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Evening Star, Issue 7912, 21 May 1889
A most important ruling, and one which nearly concerns the Pnrliumeutnr.v freedom of debate, has Procedure, lately been given by the Speaker of the House of Commons. It appears that the debate on the Address in-Reply was closed in a most summary manner, and, so far as can be gleaned from newspaper reports, without any sufficient cause. There was no charge of obstruction, but the Government held that enough time had been devoted to speechifying, and the House agreed with them. Five days had been given for this purpose, and no more, it was said, could be allotted to the subject. Considering the importance of the debate, this seems scarcely fair to so large an assemblage as composes the House of Commons. But the closure was voted, and the debate came to an untimely end. Had this been all, perhaps no great harm would have been done; but the Speaker ruled “ that, as “ the House had voted the closure, “it must be held to desire that the “ main question should be put, and “ that the vote did not, as was con- “ tended, refer only to the amendment “ which was under debate.” The result was that several other amendments that members intended to move after the first had been disposed of were shut out. We are told that some angry protests were made against this ruling, but the Speaker was firm and declined to alter or vary his decision. It is now, therefore, an inexorable rule of debate that when once the closure has been voted all amendments are set aside, and the issue must at once be taken on the original question. Several attempts have been made to introduce the closure rules into the New Zealand Parliament, and it is alleged that there is a majority in favor of their adoption. Certainly it is feared that such is the case ; for in every instance when the question has been brought up sufficient members leave the House to reduce its numerical strength below the proportion necessary for any revision of the rules by which the proceedings of the Representative Chamber are governed. It is customary here for the practice of the House of Commons and the decisions of its Speakers to be accepted as an unimpugnable authority; but if the closure is ever adopted, care should be taken to secure freedom of debate. The imperative closure was intended to curb the unbridled licentiousness of speech in which some members of the House of Commons indulged ; but it is easy to perceive that very great evils may be brought about by shutting out all amendments after the first that may be proposed has been talked out. Nothing would be more easy than to prevent a most important subject being discussed by intercepting it with a bogus amendment, and then demanding that the closure should be applied. It is not uncommon even now for Ministries to stave off the consideration of matters of vital interest by prompting a partisan to bring in very absurd amendments, taking care to be the first to “catch the Speaker’s eye,” And in the shape the question is put from the chair—“ That the words proposed to be omitted stand part of the question”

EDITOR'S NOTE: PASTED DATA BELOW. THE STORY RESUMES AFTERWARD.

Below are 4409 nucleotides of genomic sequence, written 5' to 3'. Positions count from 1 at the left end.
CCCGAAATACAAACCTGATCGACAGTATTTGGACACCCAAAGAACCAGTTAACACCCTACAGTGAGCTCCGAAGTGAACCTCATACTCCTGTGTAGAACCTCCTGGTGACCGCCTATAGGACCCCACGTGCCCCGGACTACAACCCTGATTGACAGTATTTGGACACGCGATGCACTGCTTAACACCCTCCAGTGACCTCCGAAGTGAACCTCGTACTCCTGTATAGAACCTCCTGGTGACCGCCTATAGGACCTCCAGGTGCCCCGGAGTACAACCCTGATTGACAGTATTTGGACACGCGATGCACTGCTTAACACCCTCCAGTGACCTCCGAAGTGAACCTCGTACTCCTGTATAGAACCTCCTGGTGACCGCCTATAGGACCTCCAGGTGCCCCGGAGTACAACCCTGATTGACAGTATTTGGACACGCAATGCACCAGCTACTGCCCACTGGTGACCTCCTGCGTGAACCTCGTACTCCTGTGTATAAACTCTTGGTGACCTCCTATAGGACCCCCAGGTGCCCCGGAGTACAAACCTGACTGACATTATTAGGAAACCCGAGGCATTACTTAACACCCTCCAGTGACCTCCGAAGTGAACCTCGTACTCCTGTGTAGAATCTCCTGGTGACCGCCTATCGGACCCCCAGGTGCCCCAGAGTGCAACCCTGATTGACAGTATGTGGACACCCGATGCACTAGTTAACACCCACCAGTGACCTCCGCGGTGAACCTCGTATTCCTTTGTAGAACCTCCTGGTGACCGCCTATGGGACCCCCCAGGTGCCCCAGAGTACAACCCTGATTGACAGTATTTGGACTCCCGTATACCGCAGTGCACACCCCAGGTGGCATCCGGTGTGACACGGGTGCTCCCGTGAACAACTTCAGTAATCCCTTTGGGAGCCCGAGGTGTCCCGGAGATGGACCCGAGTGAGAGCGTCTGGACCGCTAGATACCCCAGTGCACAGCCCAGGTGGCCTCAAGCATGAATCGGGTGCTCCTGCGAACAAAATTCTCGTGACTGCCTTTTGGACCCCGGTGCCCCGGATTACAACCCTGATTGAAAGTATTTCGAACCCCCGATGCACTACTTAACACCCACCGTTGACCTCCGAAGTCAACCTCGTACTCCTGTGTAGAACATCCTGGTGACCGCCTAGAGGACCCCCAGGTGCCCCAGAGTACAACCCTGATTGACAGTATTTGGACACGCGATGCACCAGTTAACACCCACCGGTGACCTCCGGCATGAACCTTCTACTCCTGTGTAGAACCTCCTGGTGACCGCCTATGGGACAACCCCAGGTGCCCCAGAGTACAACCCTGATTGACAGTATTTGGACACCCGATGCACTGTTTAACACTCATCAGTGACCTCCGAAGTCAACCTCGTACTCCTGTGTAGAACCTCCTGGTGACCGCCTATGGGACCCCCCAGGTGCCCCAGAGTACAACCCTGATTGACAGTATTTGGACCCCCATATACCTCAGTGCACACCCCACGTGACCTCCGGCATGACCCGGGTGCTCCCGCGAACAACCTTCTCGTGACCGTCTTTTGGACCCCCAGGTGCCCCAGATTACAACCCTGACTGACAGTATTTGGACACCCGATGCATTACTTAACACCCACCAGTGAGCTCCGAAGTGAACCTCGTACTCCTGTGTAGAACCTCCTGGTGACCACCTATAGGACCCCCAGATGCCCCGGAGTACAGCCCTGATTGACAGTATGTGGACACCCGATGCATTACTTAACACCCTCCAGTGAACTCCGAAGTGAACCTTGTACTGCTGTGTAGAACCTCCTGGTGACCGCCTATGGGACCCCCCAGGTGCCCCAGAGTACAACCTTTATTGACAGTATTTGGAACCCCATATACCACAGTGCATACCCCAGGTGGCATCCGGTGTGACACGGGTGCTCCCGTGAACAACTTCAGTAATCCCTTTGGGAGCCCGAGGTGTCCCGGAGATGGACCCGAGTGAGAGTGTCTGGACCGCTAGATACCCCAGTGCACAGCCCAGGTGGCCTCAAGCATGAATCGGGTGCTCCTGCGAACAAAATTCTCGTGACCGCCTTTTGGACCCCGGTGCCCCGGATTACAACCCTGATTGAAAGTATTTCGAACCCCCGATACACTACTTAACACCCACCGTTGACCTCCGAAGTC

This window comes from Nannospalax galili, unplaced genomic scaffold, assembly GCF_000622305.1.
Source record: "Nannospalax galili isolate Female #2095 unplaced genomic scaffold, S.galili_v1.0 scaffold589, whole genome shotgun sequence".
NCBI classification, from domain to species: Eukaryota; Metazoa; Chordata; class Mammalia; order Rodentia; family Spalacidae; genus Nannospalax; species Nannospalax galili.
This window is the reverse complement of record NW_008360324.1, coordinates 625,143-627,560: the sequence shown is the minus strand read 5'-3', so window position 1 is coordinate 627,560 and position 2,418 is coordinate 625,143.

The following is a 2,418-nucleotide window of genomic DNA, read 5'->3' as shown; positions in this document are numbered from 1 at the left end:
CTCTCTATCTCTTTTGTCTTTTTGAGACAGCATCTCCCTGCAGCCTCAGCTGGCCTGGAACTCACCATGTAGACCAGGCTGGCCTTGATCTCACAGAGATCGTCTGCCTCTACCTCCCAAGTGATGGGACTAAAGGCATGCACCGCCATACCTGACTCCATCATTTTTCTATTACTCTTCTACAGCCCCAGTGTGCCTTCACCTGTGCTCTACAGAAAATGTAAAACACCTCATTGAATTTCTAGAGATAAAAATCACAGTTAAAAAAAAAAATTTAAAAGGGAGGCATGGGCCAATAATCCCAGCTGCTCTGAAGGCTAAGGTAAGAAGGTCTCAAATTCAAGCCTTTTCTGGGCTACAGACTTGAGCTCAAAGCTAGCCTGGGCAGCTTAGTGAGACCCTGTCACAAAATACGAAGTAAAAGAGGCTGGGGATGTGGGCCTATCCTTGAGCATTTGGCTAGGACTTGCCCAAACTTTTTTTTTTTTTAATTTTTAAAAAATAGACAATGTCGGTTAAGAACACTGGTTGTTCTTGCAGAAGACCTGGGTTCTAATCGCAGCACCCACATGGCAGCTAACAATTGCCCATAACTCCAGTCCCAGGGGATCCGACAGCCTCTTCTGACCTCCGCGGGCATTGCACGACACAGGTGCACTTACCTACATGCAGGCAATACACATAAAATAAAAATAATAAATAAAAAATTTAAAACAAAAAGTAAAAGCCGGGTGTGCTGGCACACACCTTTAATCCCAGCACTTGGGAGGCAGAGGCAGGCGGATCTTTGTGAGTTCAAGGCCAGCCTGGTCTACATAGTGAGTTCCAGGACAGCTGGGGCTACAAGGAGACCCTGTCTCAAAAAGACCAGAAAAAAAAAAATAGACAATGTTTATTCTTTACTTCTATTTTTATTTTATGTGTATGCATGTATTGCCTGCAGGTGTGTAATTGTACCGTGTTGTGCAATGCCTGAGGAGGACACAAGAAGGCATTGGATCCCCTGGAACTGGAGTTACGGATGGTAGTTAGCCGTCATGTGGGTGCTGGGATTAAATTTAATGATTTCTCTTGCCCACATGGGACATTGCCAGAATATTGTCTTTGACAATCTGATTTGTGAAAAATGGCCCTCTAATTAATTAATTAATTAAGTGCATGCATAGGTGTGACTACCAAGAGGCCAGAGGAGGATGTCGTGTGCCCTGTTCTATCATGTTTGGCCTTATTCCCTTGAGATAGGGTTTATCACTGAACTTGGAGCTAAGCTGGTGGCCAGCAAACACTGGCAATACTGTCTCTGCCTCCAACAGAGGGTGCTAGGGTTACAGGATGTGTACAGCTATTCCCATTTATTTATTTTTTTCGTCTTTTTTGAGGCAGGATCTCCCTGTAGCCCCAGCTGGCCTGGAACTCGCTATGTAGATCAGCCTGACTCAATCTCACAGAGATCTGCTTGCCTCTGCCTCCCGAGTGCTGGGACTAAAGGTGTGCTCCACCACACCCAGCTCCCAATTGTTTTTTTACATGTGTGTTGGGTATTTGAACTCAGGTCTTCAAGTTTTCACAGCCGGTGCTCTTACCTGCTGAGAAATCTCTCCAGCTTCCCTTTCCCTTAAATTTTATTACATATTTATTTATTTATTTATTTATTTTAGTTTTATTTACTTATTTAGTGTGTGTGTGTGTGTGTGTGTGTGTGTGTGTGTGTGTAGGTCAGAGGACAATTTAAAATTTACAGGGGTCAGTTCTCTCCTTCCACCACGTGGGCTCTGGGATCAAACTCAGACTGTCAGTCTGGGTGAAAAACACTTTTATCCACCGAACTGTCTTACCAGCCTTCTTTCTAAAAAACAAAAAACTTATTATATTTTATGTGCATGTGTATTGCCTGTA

—the House is, even now, constrained so to vote that if the motion is carried in that form no other amendment can be proposed at the same sitting. It is remarkable that wherever democracy is in the ascendant the closure is eagerly adopted. It is felt that there must bo some protection against merciless talkers, and talkers “ against time,” whose only object is the Unworthy One of tiring out the other side. There are those, however, who cherish this privilege as the protection of the minority, forgetting that if minorities ruled they would not be in a position to require such protection in the House.
Evening Star, Issue 7912, 21 May 1889
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